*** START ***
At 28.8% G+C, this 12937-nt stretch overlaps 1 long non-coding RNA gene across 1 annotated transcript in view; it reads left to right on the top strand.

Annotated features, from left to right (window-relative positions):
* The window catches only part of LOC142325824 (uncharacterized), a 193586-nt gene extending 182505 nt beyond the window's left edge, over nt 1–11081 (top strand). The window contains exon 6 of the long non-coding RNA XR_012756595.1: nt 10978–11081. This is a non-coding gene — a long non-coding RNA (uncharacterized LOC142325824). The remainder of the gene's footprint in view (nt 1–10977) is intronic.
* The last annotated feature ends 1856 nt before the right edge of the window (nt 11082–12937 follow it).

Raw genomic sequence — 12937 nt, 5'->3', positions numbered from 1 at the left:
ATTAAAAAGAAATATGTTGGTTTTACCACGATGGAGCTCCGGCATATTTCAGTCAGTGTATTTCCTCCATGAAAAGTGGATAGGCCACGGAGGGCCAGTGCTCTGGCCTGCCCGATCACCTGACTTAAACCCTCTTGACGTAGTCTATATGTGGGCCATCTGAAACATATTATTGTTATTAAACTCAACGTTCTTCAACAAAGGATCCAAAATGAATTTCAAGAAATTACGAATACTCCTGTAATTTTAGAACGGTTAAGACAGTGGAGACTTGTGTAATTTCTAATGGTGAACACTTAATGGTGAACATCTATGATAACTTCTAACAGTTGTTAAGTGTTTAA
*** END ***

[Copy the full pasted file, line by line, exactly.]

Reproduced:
At 28.8% G+C, this 12937-nt stretch overlaps 1 long non-coding RNA gene across 1 annotated transcript in view; it reads left to right on the top strand.

Annotated features, from left to right (window-relative positions):
* The window catches only part of LOC142325824 (uncharacterized), a 193586-nt gene extending 182505 nt beyond the window's left edge, over nt 1–11081 (top strand). The window contains exon 6 of the long non-coding RNA XR_012756595.1: nt 10978–11081. This is a non-coding gene — a long non-coding RNA (uncharacterized LOC142325824). The remainder of the gene's footprint in view (nt 1–10977) is intronic.
* The last annotated feature ends 1856 nt before the right edge of the window (nt 11082–12937 follow it).

Raw genomic sequence — 12937 nt, 5'->3', positions numbered from 1 at the left:
ATTAAAAAGAAATATGTTGGTTTTACCACGATGGAGCTCCGGCATATTTCAGTCAGTGTATTTCCTCCATGAAAAGTGGATAGGCCACGGAGGGCCAGTGCTCTGGCCTGCCCGATCACCTGACTTAAACCCTCTTGACGTAGTCTATATGTGGGCCATCTGAAACATATTATTGTTATTAAACTCAACGTTCTTCAACAAAGGATCCAAAATGAATTTCAAGAAATTACGAATACTCCTGTAATTTTAGAACGGTTAAGACAGTGGAGACTTGTGTAATTTCTAATGGTGAACACTTAATGGTGAACATCTATGATAACTTCTAACAGTTGTTAAGTGTTTAA